Liverpool 1 – Everton 1: Match Review & Analysis

Two things dominated the conversation leading up to kick-off of the Merseyside Derby: the snow and how many goals Liverpool would stick past their neighbours. There was a cockiness to Liverpool’s support base that I can’t remember experiencing for some time. It’s not as if the arrogance and assuredness was unwarranted. The Reds have been in sensational form of late, responding to the loss against Tottenham by shoring up the defence and scoring goals for fun. On top of that, Everton spent about £150 million in the summer and somehow seem to have got worse. The board felt it necessary to sack Ronald Koeman despite having no clear back-up plan, leaving the club in the lurch for the best part of three months.

Still, I was concerned about the degree of over-confidence displayed by a huge section of our support-base heading into this one. There are Evertonians who can legally drink a pint on Christmas Day this year but who weren’t alive the last time their team won at our place. They hadn’t won away in the Premier League for eleven months heading into this match, whilst the Reds had only conceded two league goals and were in brilliant form. I felt as though the game had an Everton 1-0 written all over it if Liverpool were anything other than on the ball and the referee wasn’t wary of the tactics that Sam Allardyce would have his team playing. We didn’t lose, but this one was a draw that felt like a defeat.

Did Klopp Get The Team Wrong?

There’s no question that the starting eleven was something of a surprise. Since the pair of games involving Sevilla and Chelsea, Jürgen Klopp has got himself into a situation where he’s been rotating the side in such a way that we’ve essentially been going as strong as possible one match and then a mixed-up side the next. For me, the issue is that he got his decision wrong in the first instance. By going as strong as possible in Spain and then rotating for Chelsea he started a course of events that has meant we’ve been less than at our best in the most tricky matches that we’ve had. The performance against Spartak Moscow was excellent but we were never likely to struggle against such a poor side. Klopp’s judgement would be proven right or wrong depending on the result against Everton.

On the one hand, then, a 1-1 draw is suggestive of the notion that the German got things wrong. Yet in reality Roberto Firmino had been complaining of fatigue before the fixture and Philippe Coutinho hadn’t trained properly since Wednesday. The manager has to think about the season as a whole, not just one or two matches. Had he played either of the Brazilians from the start he might have lost them for a number of matches, which would have been disastrous. It’s also worth noting that Dominic Solanke and Alex Oxlade-Chamberlain were both excellent today. I was worried when I saw our team and thought that it would have given the Everton team a bit of confidence, but on reflection I’m not sure that the manager had much choice. He would rightly have expected that team to be able to beat Everton and it wasn’t the less experienced players who let him down in the end.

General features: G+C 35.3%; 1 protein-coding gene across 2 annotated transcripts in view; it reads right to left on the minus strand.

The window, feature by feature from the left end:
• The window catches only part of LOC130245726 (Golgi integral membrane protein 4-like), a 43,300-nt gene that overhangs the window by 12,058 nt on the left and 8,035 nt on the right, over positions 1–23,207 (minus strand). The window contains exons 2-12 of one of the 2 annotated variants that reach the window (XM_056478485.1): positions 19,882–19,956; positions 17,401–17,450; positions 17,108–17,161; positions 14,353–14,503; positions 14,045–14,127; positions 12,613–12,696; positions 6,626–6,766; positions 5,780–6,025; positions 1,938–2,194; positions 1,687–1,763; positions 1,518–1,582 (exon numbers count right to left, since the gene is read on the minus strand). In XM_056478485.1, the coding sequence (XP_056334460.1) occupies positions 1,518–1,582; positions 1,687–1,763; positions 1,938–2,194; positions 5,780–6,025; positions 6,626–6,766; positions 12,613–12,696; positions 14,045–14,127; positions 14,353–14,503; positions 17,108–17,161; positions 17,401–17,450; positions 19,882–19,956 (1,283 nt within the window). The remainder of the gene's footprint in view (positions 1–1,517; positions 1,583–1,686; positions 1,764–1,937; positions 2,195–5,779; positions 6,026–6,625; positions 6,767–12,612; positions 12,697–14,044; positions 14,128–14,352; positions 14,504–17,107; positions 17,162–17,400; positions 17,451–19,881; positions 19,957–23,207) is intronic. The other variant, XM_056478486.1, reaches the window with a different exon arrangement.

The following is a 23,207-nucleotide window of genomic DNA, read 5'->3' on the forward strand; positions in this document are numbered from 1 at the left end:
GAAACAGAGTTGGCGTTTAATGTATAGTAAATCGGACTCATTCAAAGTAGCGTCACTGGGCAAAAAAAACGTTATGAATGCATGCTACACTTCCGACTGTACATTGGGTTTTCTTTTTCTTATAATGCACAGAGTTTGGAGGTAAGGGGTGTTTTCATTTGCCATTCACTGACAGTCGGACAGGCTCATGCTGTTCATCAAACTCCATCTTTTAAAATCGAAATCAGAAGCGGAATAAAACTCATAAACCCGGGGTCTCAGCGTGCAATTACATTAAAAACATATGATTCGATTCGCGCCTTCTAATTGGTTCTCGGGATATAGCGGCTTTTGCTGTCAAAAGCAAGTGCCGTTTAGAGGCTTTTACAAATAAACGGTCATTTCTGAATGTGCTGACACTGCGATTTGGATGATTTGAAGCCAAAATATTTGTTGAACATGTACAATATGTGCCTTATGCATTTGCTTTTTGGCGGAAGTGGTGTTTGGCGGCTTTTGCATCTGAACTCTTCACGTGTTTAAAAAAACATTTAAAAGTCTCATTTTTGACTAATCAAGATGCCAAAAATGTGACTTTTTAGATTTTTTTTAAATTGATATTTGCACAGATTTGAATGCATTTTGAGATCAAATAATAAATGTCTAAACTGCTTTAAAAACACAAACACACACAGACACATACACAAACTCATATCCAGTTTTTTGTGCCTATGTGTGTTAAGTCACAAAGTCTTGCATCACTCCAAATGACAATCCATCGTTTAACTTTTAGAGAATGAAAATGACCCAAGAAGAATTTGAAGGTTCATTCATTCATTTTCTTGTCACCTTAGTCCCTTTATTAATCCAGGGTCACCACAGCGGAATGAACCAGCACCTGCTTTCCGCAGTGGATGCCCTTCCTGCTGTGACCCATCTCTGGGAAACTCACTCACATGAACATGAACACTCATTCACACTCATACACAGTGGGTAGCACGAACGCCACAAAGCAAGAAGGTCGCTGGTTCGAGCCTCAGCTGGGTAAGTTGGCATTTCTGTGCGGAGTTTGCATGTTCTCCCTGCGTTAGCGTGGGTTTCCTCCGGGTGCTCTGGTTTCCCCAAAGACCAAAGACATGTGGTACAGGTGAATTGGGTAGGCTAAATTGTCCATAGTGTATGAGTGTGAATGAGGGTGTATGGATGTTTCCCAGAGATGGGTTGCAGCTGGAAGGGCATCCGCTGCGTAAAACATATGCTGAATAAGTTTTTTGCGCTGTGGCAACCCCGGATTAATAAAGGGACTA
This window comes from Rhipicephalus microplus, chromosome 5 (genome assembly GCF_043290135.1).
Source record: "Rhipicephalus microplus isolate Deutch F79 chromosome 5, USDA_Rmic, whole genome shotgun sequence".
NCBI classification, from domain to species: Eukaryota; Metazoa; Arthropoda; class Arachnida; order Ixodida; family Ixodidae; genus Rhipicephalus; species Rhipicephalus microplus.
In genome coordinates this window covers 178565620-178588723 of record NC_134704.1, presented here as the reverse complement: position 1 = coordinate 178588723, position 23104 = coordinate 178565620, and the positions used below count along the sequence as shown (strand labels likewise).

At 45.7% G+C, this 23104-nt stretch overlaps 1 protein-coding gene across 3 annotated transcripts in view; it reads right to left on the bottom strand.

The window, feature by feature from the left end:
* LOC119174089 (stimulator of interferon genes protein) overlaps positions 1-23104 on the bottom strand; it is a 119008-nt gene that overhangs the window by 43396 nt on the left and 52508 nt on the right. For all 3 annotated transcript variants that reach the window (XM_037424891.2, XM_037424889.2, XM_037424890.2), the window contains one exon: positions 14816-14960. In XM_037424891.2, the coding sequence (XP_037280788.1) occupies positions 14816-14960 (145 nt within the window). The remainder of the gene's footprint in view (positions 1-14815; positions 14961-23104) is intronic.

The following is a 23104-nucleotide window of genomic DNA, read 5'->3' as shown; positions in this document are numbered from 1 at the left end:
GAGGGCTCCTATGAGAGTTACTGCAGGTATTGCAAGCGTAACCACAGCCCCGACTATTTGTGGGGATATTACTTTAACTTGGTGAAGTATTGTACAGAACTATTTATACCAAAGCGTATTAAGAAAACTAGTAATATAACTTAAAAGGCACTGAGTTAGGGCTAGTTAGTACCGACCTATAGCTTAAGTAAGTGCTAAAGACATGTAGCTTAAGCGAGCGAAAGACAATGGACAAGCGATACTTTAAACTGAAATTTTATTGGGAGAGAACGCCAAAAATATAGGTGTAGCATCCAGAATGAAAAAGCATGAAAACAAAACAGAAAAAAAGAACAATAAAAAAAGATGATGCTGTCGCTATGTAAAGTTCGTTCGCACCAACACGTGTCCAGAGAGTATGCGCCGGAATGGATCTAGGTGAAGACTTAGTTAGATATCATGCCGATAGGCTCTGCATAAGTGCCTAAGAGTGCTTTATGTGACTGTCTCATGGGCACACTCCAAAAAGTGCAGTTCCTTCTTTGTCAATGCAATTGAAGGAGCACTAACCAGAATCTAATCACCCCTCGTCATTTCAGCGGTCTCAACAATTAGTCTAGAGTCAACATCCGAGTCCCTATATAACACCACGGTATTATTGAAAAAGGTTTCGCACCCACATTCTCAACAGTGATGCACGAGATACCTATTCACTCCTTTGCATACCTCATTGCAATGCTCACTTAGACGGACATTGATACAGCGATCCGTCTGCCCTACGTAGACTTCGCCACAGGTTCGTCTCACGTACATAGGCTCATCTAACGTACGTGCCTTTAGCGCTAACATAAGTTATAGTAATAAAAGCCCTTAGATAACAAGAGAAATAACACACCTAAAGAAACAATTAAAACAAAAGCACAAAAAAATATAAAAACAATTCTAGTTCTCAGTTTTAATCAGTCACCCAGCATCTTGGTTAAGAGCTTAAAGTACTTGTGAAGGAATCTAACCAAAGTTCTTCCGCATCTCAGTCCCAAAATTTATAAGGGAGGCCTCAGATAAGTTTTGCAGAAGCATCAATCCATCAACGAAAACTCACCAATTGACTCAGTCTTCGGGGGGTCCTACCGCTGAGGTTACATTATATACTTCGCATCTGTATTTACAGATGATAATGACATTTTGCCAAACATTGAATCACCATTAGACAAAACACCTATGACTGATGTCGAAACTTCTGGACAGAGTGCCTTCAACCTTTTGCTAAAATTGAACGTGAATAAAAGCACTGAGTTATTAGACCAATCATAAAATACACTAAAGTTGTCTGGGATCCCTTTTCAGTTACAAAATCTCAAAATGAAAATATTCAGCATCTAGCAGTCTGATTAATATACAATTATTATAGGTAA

Mané and Salah Weren’t At Their Best

It’s slightly churlish to speak of Mohamed Salah having a poor game given the goal that he scored, but there’s no question that the Egyptian wasn’t in the best form of his Liverpool career this afternoon. He couldn’t make anything stick and his passing was quite poor. He was given numerous lovely knock-downs and passes from Solanke, but he just couldn’t do anything with them, running into Everton players too often or having a loose touch that took the ball away from him. We’ll obviously forgive him because he’s been our player of the season thus far, but when you look at the overall contribution from him in this game in particular it’s difficult not to feel that he could and should have offered more.

Then there’s Sadio Mané. Another player who is one of the best in the league when he’s on his game, but one who has been lacking in consistency this season when compared to last. I’m still convinced that his sending off at Manchester City turned his campaign on its head, with the Senegal international looking half the player since then. It’s felt as though he’s needed a decent goal to help settle him and I thought his thunderous shot against Spartak would do the trick. Perhaps he’s been feeling the pressure to score, however, and that why he failed to square the ball when he raced through with a number of players in support towards the end of the first-half. Had he passed instead of shooting we’d have been 2-0 up and that would unquestionably have been that.

It Wasn’t An Allardyce Masterclass